Moormann - genealogy - Military Camp Hale

Camp Hale, Colorado

Leadville Ranger District

2015 North Poplar - Leadville, CO - 80461
USDA Forest Service: Rocky Mountain Region: Pike, San Isabel NF and Cimarron, Comanche NG


The Tenth Mountain Division, a military troop based at Camp Hale near    Tennessee Pass, served World War II. "This famed mountain division, which served heroically in Italy in 1945 is commemorated with a war memorial on Tennessee Pass at the entrance to Ski Cooper, as are men of the Ninety-ninth Infantry Battalion who ere stationed also at Camp Hale" (Simons 114-5).

Leadville officially received word on March 31, 1942 that the United States Army would be building a multimillion dollar training camp approximately seven miles north of Tennessee Pass at Camp hale, which as then called Pando. "Construction of the camp, designed to house over fifteen thousand troops and support personnel, began the following month. The influx of construction workers in 1942 is said to have doubled the population of Leadville" (Blair 234).

The purpose of the new camp was to train the recently organized Tenth Mountain Division in the necessities of mountain and winter warfare. A volatile part of the war efforts, since few Americans elicited mountaineering skills in the 1940s.

"The camp was dedicated on June 14, 1942 and named after General Irving Hale, a Denver graduate of West Point. Construction was completed in November of 1942, and occupied by "Christmas 1942The Tenth Mountain Division spent the greater part of three winters in the region, then in July of 1944 moved to Camp Swift in Texas for final preparation. They sailed for Italy early in 1945. Their combat record, the casualties they suffered, their pride and devotion to duty and to one another is a story that all America can take pride in" (Blair 235-60).


Blair, Edward, Leadville: Colorados magic City. Boulder: Pruett Publishing Co., 1980. Pp. 234-238.

Simmons, Virginia McConnell. The Upper "Arkansas, A Mountain River Valley. Boulder: Pruett Publishing Co., 1990.pp. `114-115.


"The Leadville Story, 1860-1960, Second Edition" 
by Rene L. Coquoz

Big Snow - Army Considers High Altitude Camp (pages 27-29)

1936 was the year of the big snowfall. It started snowing in January and continued until the latter part of March.  In many places on the highways, there were but one-way lanes.  Some of the business houses in the city went back to horses and sleighs for delivery purposes., while many discontinued delivery services until Spring.  Every piece of equipment of the city, county, and the state was used on a 24 hour basis.  There were some roads in the county that were impossible to keep open.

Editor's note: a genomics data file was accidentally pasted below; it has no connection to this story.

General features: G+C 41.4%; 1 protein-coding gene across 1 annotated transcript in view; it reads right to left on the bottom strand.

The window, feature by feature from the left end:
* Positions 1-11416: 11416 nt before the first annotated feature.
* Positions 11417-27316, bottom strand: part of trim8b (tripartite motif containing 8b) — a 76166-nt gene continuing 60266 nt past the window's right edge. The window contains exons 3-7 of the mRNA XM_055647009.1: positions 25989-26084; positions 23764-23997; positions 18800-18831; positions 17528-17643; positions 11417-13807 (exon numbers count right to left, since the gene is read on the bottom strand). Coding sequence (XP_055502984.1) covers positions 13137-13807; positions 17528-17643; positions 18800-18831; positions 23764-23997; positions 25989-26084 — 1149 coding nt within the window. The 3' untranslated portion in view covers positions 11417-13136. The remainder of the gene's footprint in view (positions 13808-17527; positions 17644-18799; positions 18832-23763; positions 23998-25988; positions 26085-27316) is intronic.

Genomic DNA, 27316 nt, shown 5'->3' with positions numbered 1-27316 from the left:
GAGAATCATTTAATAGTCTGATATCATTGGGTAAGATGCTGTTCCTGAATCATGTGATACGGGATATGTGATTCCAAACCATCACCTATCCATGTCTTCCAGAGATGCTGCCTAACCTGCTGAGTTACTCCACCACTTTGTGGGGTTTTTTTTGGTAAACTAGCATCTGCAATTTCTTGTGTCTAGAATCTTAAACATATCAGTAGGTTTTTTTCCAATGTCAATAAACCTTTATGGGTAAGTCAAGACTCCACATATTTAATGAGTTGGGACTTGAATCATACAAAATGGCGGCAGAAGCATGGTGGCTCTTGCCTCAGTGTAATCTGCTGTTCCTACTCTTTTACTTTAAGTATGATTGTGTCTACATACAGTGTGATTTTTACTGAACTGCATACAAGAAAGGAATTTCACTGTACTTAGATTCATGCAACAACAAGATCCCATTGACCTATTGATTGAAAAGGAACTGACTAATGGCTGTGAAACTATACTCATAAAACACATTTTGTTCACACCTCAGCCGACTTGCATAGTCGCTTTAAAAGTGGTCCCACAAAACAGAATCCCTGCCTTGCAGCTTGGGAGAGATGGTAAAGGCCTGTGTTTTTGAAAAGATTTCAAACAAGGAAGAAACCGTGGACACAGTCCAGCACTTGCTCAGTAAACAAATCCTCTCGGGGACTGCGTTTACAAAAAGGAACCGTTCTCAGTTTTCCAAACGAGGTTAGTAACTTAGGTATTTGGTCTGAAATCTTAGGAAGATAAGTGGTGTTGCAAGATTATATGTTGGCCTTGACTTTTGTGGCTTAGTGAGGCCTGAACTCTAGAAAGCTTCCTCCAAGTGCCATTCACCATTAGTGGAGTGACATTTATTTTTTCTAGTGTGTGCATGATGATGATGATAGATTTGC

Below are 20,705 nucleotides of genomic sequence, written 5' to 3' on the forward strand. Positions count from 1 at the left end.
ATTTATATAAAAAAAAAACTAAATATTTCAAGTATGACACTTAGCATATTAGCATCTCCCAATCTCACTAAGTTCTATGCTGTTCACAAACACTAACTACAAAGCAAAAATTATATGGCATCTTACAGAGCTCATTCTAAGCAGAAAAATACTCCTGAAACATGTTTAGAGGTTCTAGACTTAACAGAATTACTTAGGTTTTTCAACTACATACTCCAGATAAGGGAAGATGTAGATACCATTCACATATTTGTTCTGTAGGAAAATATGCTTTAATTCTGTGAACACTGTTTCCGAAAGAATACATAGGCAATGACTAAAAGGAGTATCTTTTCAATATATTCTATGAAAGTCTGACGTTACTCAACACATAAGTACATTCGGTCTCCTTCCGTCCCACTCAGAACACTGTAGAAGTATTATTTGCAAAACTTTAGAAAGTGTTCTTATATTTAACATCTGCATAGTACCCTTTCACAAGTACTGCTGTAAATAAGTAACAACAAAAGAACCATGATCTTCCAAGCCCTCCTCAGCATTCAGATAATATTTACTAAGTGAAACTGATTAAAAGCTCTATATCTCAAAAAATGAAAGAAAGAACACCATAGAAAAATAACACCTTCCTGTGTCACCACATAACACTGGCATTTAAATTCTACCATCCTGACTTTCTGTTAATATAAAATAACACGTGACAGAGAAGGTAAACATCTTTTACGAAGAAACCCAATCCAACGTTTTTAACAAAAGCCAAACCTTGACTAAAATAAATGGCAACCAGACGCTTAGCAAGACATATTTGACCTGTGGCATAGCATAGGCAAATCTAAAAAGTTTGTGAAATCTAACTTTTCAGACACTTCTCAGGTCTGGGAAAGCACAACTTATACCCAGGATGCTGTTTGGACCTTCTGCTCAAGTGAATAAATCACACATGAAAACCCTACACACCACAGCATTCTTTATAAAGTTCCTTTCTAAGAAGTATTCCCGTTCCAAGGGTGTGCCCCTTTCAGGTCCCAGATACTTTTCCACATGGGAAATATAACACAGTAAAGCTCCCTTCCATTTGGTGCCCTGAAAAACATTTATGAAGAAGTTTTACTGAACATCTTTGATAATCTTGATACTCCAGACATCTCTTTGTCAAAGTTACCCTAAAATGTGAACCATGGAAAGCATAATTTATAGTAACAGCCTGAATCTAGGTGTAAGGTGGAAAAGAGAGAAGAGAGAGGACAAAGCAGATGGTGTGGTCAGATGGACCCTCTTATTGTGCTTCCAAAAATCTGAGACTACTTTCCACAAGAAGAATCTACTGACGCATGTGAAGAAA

In 1938, Hitler was preparing to take the world over and war drums were beginning to be heard the world over.  In 1940, the city council inaugurated the snow removal program from Harrison Avenue.  The city administration at the time consisted of John Cortellini, Mayor; A.J. Laing, City Attorney; Mrs. Mary Keating, City Treasurer; Bert Maich, Robert Ball, George Burke, Francis Slavin, Fred Joyce, and Rene Coquoz, Aldermen. [note: and author of this article].

December 7, 1941, Pearl Harbor was bombed by Japan and America declared war on Germany and Japan.  On the following June, word was received hat three sites were being considered by the Army for high altitude training for the war in progress.  The Army announced that the three sites which were under consideration were Yellowstone, WY - Washington State, Pando, Colorado.  Newspapers throughout the country carried the reports and once again Leadville was in the limelight.

Whatever state was to be chosen, the Army estimated that from 15,000 to 25,000 men would receive their training in the camp.  The cost of constructing the camp would be more than $5,000,000 and would require 5,000 men to build the proposed training camp.

On February 9, 1942, Lake County, as well as the rest of the country, was put on daylight savings time.  Effective at 3 a.m. on the morning of the 9th, all clocks were set back one hour.  Minerals were in demand and there were reports that the government was considering a drainage tunnel in Lake County.   There had been a number of false reports that Pando, Colorado was selected as the training camp, but it was not until March 28 that official word was received by the Herald Democrat.  Soon thereafter the wheels were put into motion for construction and hundreds of workers began to arrive in the city.  Every house, hotel, camp ground and available lodging  was taken and hundreds slept in tents and trailers, some even in their cars.  The building of Camp Hale was in some way similar to the gold rush of 1878.  It was impossible to keep enough milk and bread on hand and often the stores were out of these items by noon on the same day delivered.  With rationing in progress and the requiring of stamps, many of the other items of daily use were impossible to purchase.  By midsummer the population of Lake County and Leadville reached a peak of nearly 15,000 persons.  The housing project north of the city was constructed and was used mostly for the need of local workers and officers of Camp Hale.  


For a very interesting story read about "Tons of Silver" by clicking HERE.

Last modified: Friday, 29-Oct-2004 11:55:43 MDT

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